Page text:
Several Polls Show Center-Left Candidate Andres Manuel Lopez Obrador with Lead over Two Closest Rivals

SourceMex Economic News & Analysis on Mexico, November 30, 2005 | Go to article overview

Several Polls Show Center-Left Candidate Andres Manuel Lopez Obrador with Lead over Two Closest Rivals


Public-opinion polls have become the centerpiece of Mexico's presidential campaign, with polling companies differing on the margin by which former Mexico City mayor Andres Manuel Lopez Obrador is leading his two closest rivals. Lopez Obrador will represent the center-left Partido de la Revolucion Democratica (PRD) in the July 2, 2006, election, facing Felipe Calderon Hinojosa of the conservative Partido Accion Nacional (PAN) and Roberto Madrazo Pintado of the former governing Partido Revolucionario Institucional (PRI).

Six of seven polls published during November show support for Lopez Obrador in a range between 29% and 35%, with a seventh poll showing the former Mexico City mayor with as much as 37% of voter preferences. Three of the polls were conducted or commissioned by Mexico City-based daily newspapers, including La Crisis, Reforma, and El Universal.

In contrast, support for Calderon and Madrazo varies widely, with the two candidates vying for second place in voter preferences. Madrazo was second in voter preferences in five of the seven polls, although the lead was only by a few percentage points, creating a statistical dead heat.

In some polls, such as those conducted by Consulta Mitofsky and Reforma, Madrazo and Calderon were within a few points of Lopez Obrador, also creating a statistical dead heat.

In some polls, the candidate of the Partido Verde Ecologista Mexicano (PVEM), Bernardo de la Garza Herrera, obtained 6% to 8% of voter preferences, taking support away primarily from the PRI and PAN candidates. De la Garza has gained strong name recognition because his party has spent large sums on radio and television spots.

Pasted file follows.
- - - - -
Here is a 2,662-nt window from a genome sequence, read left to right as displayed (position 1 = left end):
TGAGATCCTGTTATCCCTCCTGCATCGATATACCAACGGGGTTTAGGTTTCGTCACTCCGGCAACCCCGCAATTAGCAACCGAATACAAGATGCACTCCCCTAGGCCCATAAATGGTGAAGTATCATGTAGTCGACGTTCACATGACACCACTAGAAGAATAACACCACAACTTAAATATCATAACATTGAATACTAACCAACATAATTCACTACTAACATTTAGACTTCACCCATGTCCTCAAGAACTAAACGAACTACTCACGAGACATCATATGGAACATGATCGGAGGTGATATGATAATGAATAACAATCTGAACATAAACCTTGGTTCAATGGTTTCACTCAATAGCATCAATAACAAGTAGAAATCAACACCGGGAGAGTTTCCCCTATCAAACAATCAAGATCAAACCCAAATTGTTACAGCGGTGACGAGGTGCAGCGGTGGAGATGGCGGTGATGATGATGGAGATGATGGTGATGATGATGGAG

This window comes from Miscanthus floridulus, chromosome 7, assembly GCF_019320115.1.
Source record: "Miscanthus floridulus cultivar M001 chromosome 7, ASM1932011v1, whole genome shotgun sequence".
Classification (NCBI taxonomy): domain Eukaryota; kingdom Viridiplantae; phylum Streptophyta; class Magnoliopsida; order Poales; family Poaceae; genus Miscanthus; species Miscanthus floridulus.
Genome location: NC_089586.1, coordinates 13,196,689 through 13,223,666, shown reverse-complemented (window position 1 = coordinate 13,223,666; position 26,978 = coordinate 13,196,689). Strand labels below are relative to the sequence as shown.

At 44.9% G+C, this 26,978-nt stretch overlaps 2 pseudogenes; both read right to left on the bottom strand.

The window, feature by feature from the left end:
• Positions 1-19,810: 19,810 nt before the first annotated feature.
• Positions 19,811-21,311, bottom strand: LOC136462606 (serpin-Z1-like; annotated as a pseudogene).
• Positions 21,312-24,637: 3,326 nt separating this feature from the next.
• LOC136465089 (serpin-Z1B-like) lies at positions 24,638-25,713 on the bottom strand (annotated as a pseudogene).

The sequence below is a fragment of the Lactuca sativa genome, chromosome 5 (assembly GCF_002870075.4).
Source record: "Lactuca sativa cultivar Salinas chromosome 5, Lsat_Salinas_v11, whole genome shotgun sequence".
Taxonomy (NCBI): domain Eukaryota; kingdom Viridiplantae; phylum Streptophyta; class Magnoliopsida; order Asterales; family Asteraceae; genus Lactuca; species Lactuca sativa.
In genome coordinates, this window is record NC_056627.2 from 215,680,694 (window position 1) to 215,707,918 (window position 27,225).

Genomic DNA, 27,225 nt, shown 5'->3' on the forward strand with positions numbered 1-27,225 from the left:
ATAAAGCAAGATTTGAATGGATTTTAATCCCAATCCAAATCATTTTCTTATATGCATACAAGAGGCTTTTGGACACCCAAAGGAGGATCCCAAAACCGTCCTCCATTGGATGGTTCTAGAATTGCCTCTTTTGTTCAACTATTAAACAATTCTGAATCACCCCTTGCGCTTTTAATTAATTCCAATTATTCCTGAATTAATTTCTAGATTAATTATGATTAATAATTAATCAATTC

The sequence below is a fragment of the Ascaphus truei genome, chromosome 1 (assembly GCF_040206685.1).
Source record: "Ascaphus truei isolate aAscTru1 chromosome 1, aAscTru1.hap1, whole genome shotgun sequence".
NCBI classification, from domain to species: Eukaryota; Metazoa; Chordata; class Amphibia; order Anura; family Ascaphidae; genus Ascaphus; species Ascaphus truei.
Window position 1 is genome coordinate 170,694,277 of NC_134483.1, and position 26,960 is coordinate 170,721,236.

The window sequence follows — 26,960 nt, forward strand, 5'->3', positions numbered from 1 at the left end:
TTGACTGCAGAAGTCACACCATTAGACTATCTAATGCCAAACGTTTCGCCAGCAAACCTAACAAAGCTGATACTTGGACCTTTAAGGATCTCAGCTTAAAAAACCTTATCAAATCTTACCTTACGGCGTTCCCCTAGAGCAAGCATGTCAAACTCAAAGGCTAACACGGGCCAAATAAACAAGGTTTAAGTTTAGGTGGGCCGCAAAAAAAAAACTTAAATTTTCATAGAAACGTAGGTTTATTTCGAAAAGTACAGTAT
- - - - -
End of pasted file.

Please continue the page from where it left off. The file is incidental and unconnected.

Following are the poll results released during November, listed in alphabetical order of polling company or entity:

Beltran y Asociados (BGC): Lopez Obrador, 33%; Madrazo, 30%, Calderon, 28%; De la Garza, 8%

Consulta Mitofsky: Lopez Obrador, 34.8%; Madrazo, 30.4%, Calderon, 28.8%; De la Garza, 6%

Grupo Bimsa: Lopez Obrador, 35%; Madrazo, 30%, Calderon, 27%; De la Garza, 6%

Instituto de Mercadotecnia y Opinion (IMO): Lopez Obrador, 37.2%; Calderon, 18.8%; Madrazo, 18%.

El Universal: Lopez Obrador, 34%; Calderon, 22%, Madrazo, 18%

La Crisis: Lopez Obrador, 33.7%; Madrazo, 28.5%, Calderon, 23.9%

Reforma: Lopez Obrador, 29%; Calderon, 28%; Madrazo, 21%

Analysts cautioned against reading too much into the poll numbers because of the differences in the population sampled, the way questions were posed, and the content of the polls.

In an editorial, La Crisis emphasized that public-opinion surveys should not be used to predict the results of an election. "The polls are only an indication to the candidates about their standing among the public," said La Crisis.

Candidates put own spin on polls

Still, the various political parties rushed to place their spin on the poll results, with the PAN citing the Reforma figures as a sign that the race is tightening and the PRD pointing to the IMO poll as the more accurate measure of voter sentiment.

Both the PAN and the PRI also highlighted the gradual erosion of Lopez Obrador's support during the last several months. The former Mexico City mayor, often known by his initials AMLO, at one time enjoyed support of close to 45%, partly a result of the effort to oust him from office earlier this year on a trumped-up charge of violating the Mexican Constitution. Most Mexicans saw that effort as an unfair maneuver by President Vicente Fox's administration and congressional members of the PRI and the PAN to keep Lopez Obrador off the ballot, adding to Lopez Obrador's popularity in the polls at that time (see SourceMex, 2005-04-13).

Calderon used the recent polls to boldly dismiss Madrazo's chances in the election. "The July 2 election is turning into a race between two contenders," said Calderon, in reference to Lopez Obrador and himself. …

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